No one else in her family pursued art. Her mother is a doctor, and most of the other women in her family went into medicine. She felt a similar draw toward helping people.

“I wanted to go into a humanitarian career — whether it was medicine or activism. I always had the need to help the woes of the world. I struggled for a really long time because I struggled to do something else,” she said. 

But Bakhtina was also inclined toward art. “In school, all the kids asked me to do illustrations for their projects,” she said. “I was always the artistic, creative one. In Russia there was a lot of art taught in school, and I did a lot of art at home.”

In the early ’90s, her family emigrated to the U.S. and settled in the Denver area. That experience of leaving her homeland at a young age and her being an emigrant is what continues to drive her work.  

“There are things that for me, as an emigrant of the United States, have influenced my work in a very real way. That longing and nostalgia for our homelands can be crippling at times for emigrants. I paint what I need to paint.” Nearly all her paintings include elements of the landscape of her youth.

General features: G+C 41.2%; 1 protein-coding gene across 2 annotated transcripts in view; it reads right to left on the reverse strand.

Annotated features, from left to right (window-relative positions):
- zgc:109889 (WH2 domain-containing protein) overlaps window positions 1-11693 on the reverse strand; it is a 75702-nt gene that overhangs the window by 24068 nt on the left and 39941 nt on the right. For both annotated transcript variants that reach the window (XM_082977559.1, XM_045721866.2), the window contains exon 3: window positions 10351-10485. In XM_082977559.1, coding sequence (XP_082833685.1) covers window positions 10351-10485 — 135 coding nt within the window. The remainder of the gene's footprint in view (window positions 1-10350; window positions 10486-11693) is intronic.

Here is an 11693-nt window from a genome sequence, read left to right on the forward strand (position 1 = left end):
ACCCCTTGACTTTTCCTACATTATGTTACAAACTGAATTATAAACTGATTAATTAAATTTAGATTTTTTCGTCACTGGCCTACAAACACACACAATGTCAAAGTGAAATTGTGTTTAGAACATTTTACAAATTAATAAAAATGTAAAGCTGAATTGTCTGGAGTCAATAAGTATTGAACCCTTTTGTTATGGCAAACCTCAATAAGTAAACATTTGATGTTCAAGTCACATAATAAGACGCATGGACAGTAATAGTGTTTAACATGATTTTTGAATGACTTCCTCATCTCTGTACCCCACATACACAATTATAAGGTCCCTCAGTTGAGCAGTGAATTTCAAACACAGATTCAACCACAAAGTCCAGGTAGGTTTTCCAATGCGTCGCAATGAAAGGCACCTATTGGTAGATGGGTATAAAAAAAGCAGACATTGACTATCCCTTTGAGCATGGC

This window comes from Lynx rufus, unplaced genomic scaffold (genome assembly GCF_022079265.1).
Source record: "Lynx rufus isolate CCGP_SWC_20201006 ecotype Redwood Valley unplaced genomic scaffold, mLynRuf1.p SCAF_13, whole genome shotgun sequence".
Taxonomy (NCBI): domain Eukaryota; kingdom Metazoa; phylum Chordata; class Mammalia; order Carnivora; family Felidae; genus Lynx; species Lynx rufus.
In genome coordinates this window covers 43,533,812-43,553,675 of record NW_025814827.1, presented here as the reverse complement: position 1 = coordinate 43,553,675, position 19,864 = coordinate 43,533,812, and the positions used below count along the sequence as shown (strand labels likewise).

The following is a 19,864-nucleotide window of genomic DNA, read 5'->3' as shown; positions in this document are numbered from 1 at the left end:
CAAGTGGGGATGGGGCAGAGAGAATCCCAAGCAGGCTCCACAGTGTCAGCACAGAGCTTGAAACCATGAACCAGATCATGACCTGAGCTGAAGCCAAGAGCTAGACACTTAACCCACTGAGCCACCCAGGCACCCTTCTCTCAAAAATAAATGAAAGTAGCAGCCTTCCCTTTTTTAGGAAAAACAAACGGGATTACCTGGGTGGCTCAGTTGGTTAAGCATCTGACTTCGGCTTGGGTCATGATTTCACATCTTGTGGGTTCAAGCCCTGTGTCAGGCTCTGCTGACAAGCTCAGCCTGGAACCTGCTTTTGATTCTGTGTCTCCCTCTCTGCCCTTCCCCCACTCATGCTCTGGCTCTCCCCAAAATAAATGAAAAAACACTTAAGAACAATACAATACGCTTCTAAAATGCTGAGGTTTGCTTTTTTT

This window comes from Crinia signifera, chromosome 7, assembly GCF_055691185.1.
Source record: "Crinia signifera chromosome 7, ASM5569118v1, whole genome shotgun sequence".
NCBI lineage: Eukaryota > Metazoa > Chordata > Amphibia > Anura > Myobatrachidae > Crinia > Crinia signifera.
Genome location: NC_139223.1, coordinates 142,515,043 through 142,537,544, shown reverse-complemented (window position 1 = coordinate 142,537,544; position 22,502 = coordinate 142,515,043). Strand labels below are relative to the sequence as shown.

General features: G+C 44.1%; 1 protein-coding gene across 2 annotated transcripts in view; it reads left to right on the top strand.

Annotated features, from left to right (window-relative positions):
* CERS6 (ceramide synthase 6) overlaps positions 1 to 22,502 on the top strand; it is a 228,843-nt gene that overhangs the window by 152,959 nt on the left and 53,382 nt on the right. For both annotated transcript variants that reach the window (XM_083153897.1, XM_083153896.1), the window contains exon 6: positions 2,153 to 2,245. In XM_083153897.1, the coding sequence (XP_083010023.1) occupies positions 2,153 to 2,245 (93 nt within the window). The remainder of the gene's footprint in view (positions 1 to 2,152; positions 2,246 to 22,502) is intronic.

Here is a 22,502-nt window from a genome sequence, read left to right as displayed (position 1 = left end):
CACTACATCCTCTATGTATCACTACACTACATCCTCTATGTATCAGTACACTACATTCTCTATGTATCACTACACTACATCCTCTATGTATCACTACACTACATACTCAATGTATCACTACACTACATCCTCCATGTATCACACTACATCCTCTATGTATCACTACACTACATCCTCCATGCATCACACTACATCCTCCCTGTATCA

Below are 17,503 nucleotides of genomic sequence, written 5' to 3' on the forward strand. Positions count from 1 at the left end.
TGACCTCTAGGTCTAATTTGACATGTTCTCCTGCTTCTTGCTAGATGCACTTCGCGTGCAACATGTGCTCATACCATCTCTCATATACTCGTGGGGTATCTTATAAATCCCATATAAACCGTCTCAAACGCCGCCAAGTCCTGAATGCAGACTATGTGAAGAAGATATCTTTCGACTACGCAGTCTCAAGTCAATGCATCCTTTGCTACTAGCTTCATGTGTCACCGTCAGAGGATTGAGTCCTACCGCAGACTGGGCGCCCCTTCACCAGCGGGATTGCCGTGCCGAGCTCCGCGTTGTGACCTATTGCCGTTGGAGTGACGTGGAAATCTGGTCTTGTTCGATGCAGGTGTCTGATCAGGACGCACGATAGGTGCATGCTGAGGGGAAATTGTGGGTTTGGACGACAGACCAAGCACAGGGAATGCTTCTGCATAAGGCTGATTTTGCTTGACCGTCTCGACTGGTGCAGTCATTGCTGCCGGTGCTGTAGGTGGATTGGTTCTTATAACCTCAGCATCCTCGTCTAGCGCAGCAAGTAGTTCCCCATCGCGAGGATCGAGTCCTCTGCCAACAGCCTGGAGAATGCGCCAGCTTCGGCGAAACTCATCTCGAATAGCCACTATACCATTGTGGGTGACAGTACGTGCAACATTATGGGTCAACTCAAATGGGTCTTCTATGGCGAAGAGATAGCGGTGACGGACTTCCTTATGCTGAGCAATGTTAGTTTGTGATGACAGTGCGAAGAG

“The closest link for me is the astounding visceral sensation of being in a place you love. Place, for me, has always been an important concept,” she explained.

She calls herself a landscape painter even though her work is also filled with characters. Bakhtina pointed to a painting titled “Morning Crow” as an example. In that piece, she wanted to paint a rooster that also had a decorative motif on it. “I had no idea when I started that the landscape would actually be a heart portal. And I also had no idea I would place him in this solitary environment. It all came out through the process of painting, which is essentially adding and removing content.”